Patricia went home, weak and still feeling lousy. She went back to school and put on a brave face. We had received a notification from the school that she was in jeopardy of not being able to graduate in June because of all the absences she had accumulated. Luckily, her assistant principle was very understanding and that issue was resolved. We received a phone call from Dr. Chao’s, office, the pediatric rheumatologist who had ordered the tests and she confirmed our worst fears…”Yes, Patricia has Lupus”.
How can that be? My husband cried. I was in shock. I didn’t really understand what Lupus was. All I knew was what my husband had told me having had a few friends over the years that had had Lupus and believe me, it wasn’t good. 
OK, take a moment and breathe. I am a strong believer that everything happens for a reason even when we are not quite sure as to what the reason is. I had my faith and all I kept saying was that God never gives us more than we can handle. And then it kicked in. I had to protect my daughter any way I could and to me that meant learning everything I could about Lupus. Talking to the doctor was the first order of business and finding out Patricia’s options. At least now we had a diagnosis and we could start from there.  The treatment phase would begin and I would learn things about Lupus, my daughter and myself as we navigated though unknown territory.
Hug your children no matter how old they are and remember life can change in an instant. Until next time, love and blessings to you all.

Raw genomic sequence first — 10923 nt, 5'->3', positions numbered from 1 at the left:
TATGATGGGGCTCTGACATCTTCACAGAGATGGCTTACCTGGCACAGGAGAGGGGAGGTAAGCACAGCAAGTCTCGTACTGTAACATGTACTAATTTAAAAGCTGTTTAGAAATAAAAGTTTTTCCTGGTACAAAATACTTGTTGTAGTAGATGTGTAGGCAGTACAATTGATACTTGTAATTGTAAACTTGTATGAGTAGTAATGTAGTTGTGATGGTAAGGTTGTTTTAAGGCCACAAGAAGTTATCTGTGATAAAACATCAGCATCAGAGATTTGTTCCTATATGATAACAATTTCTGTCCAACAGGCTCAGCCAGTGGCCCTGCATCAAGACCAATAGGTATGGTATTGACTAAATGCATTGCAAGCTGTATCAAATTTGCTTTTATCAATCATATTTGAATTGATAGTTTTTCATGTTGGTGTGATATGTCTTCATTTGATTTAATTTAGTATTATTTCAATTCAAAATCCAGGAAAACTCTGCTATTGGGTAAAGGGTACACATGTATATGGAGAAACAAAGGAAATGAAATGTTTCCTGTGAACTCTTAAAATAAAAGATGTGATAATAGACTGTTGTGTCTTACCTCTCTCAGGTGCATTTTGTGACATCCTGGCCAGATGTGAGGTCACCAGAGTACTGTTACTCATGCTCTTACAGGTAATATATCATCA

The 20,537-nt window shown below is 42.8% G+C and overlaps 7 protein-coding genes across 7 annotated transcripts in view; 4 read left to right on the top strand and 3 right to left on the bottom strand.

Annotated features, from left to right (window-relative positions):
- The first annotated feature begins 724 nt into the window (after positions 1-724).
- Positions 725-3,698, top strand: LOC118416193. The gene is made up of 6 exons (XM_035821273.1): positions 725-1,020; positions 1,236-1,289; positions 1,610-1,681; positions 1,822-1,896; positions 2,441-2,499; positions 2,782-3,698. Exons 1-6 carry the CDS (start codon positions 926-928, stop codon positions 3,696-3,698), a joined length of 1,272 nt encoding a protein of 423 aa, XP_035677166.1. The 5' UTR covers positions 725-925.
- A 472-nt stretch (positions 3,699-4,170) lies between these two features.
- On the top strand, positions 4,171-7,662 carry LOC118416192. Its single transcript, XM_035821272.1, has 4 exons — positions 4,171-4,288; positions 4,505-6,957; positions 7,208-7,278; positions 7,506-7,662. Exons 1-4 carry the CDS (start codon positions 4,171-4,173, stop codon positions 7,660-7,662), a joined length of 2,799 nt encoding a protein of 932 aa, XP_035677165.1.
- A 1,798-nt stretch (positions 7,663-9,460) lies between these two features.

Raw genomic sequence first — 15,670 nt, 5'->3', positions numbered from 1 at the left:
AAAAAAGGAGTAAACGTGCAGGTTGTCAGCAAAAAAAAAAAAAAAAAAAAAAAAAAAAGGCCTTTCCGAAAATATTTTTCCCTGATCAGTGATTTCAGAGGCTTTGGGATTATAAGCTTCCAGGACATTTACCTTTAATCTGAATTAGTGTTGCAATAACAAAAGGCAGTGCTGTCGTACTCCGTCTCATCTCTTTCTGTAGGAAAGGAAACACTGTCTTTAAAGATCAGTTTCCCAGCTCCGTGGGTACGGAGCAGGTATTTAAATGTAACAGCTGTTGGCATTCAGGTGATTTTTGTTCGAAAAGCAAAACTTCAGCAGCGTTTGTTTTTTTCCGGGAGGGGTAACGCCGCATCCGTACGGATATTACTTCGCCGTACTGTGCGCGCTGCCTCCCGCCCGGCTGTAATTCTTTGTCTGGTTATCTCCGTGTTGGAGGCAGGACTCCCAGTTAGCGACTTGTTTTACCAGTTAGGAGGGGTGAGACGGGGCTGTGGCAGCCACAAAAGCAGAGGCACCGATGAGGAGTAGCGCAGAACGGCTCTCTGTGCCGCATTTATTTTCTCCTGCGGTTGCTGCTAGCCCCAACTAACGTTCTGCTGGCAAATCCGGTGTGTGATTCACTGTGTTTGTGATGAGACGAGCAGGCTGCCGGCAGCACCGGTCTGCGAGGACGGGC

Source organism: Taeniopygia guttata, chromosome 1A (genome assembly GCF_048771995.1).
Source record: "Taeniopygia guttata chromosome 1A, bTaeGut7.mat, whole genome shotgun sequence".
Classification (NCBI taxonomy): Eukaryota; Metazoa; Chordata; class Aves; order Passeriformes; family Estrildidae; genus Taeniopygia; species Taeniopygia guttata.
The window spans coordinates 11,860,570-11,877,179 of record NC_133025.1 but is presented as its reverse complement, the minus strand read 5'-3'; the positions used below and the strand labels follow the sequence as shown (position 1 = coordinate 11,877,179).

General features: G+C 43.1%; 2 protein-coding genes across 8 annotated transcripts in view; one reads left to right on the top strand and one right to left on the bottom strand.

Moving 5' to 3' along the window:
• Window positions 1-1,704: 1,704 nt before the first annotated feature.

Friday, November 4, 2011

The “L” Word (Lupus that is) Part 1

It all began in the fall of 2008. My daughter Patricia had always been a very healthy child and apart from several occurrences of strep throat which resulted in her having her tonsils and adenoids removed when she was seven she had been as “healthy as a horse”.  I noticed that she had been complaining a lot about being tired earlier in the year and as I predicted she was diagnosed with Mono. I joked with her, asking who she had been kissing.  School started in September and as in years past Patricia was on the girls’ varsity soccer team. She always played defense as she was one of the taller, stronger athletes. As the weeks went on I saw that she was asking more and more to be taken out the game to rest. Then her glands started to enlarge and her throat hurt. Again we were told it was probably the mono lingering.